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Concrete Example (2): Resolution
• We derive new clauses by either Resolution or
Factorization
Resolution:                    Most General
Unifier
C  P , D  P’
(C  D)     if  = mgu(P,P’)
Factorization:
C  P  P'
(C  P)     if  = mgu(P,P’)
Note: clauses commute: pq  qp, pqr same
as rpq
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Concrete Example (2): Resolution
Needed: Unification to compute mgu
Yet another set-based search problem:
States: set of term equations u  v, with  indicating
failure
Extension rules:
Delete:      Decompose:                      Orient:
E  {t  t} E  {f(t1,…,tn)  f(s1,…,sn)}    E  {t  x}
E           E  {t1  s1,…,tn  sn}     E  {x  t}
if t no var.
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Concrete Example (2): Resolution
Substitute:                          if x not in t, with s[xt] the
E  {x  t, t'  s'}           term generated out of s by
E  {x  t, t'[xt]  s'[xt]}       exchanging all occurences of
x by t
Occurcheck:
E  {x  t}                          if x in t

Clash:
E  {f(t1,…,tn)  g(s1,…,sn)}
if f  g

Goal condition: all equations in the state have form
x  t and Occurcheck and Substitute are not applicable
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Concrete Example (2): Resolution
x,y,z variables
Examples for Unification:
(1)f(g(x,y),c)  f(g(f(d,x),z),c)
(2)h(c,d,g(x,y))  h(c,d,g(g(a,y),z))
Examples for Resolution:
(1)p  q, p  q, p  q, p  q
(2)P(x)  R(x), R(f(a,b)), P(g(a,b))
(3)P(x)  R(y), R(f(a,b)), P(g(a,b))

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Concrete Example (2): Resolution
• Describe Resolution as set-based search model
• Given the following control idea, describe
formally a search control for your model, so that
we have a search process:
Perform factorization whenever possible; choose
the smallest possible clauses for resolution; if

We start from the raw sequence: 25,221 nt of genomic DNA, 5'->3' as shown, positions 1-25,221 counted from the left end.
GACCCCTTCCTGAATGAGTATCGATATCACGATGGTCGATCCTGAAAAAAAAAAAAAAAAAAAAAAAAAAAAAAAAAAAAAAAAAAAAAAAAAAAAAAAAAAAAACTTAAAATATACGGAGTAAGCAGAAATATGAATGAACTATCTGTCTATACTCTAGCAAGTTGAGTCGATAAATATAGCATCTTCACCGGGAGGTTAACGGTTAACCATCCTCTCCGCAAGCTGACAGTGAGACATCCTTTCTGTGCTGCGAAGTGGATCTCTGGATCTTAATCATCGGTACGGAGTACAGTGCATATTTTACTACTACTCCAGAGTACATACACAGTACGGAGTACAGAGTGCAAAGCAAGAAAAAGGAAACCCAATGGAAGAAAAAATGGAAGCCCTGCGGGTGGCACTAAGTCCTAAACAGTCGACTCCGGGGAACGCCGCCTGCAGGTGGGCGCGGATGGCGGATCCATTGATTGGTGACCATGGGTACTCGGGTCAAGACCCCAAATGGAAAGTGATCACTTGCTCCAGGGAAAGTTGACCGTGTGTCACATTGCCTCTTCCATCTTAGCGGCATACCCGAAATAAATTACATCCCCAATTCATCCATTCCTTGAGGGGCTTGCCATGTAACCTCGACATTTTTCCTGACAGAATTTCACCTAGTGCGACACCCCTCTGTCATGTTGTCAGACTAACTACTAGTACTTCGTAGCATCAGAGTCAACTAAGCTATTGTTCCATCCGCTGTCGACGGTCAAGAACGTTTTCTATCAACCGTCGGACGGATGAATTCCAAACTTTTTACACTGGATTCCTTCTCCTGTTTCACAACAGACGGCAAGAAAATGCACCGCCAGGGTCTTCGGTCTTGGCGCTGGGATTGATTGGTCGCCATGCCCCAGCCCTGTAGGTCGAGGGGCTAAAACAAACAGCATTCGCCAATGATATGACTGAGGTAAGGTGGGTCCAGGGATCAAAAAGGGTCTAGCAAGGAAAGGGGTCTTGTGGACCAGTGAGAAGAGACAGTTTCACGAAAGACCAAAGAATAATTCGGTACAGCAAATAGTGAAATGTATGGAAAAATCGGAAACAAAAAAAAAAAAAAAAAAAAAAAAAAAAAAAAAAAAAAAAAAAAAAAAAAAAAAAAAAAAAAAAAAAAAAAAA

several clause pairs are smallest, use an
ordering <Lit on the predicates and terms

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Concrete Example (2): Resolution
• Apply your process to the search instance to the
following set of clauses:
{ P(x,y)  P(y,x),
P(f(x),g(y))  R(y),
P(g(x),f(x)),
R(x)  Q(x,b),
Q(a,x)}

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Concrete Example(3) Blocks World
We want to build an arch in 6x4 coordinate world containing
3 3x1 blocks.

c
C
B                                    a              b   
A

S0 = {(A,h,2,1), (B,h,2,2), (C,h,2,3)}         G = {{,,} | a,b,c 
=(a,v,?,?) /\ =(b,v,?,?) /\ =(c,h,?,?)
/\ on (c,a) /\ on (c,b) /\ ~touch(a,b) }

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Concrete Example(3) Blocks World
F: (name, orientation, x-coord, y-coord)

covers(a,x,y) = (a,v,x,y) \/ (a,v,x,y-1) \/ (a,v,x,y-2) //vertical case
\/ (a,h,x,y) \/ (a,h,x-1,y) \/ (a,h,x-2,y) //horizontal case

overlaps(a,b) = x,y  covers(a,?,x,y,) /\ covers(b,?,x,y)

on(b,a) = (a,v,x,y) /\ covers(b,x,y+4) \/              //vertical
(a,h,x,y) /\ (covers(b,x,y+1) \/ covers(b,x+1,y+1) \/ covers(b,x+2,y+1)) //horz

touch(a,b) = (a,h,x,y) /\ covers(b,x+4,y) \/             //horizontal
(a,v,x,y) /\ (covers(b,x+1,y) \/ covers(b,x+1,y+1) \/ covers(b,x+1,y+2)) \/ //v
on(a,b) \/ touch(b,a)                       //up/down and reverse case

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Concrete Example(3) Blocks World
Env =  a,x,y  ((a,v,x,y) -> x<7 /\ y<3) /\ ((a,h,x,y) -> x<5 /\ y<5) //in the borders
/\ (b | b≠a ~overlaps(a,b))                     //no overlap
/\ ((b  on(a,b)) \/ (a,?,?,1))                  //gravity

S = {{(A,o,x,y),(B,o’,x’,y’),(C,o’’,x’’,y’’)} | Env}        //type of state is a set of A,B,C blocks

Ext = {ff’ | s:S | f  s  (s-ff’)  S}                    //can move a block anywhere legal

fwert = 10 + ((a,b  (a,v,?,?) /\ (b,v,?,?) /\ touch(a,b)) ? -5 : 0) + //vert’s shouldn’t touch
((a,b  (a,h,?,?) /\ (b,h,?,?) /\ on(a,b)) ? -2 : 0)      //don’t stack horizontals

fselect = <random>

Tset = {(s,s')|  AB  Ext  A  s  s'=(s-A)B}              //from the basic def. of Tset

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Concrete Example(3) Blocks World

move(C,v,1,1)                                  move(C,v,5,1)                       move(C,v,6,1)

move(C,v,5,1) move(B,v,5,1) move(B,v,6,1) move(B,v,1,1) move(B,v,6,1) move(C,v,5,1) move(B,v,1,1) move(B,v,5,1)
8             10            10              10                 5       8         10                 5
fwert                                                          fwert       fwert   fselect          fwert
move(A,v,2,1)
move(A,v,3,1) move(A,v,4,1)

5             10            5
fwert                       fwert

move(B,h,1,4)

10
G!
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Remarks
• Set-based search states can very quickly get
very large.
• Usually a lot of extensions are possible
 control is very important
• Almost all evolutionary search approaches are
set-based (see labs and later example)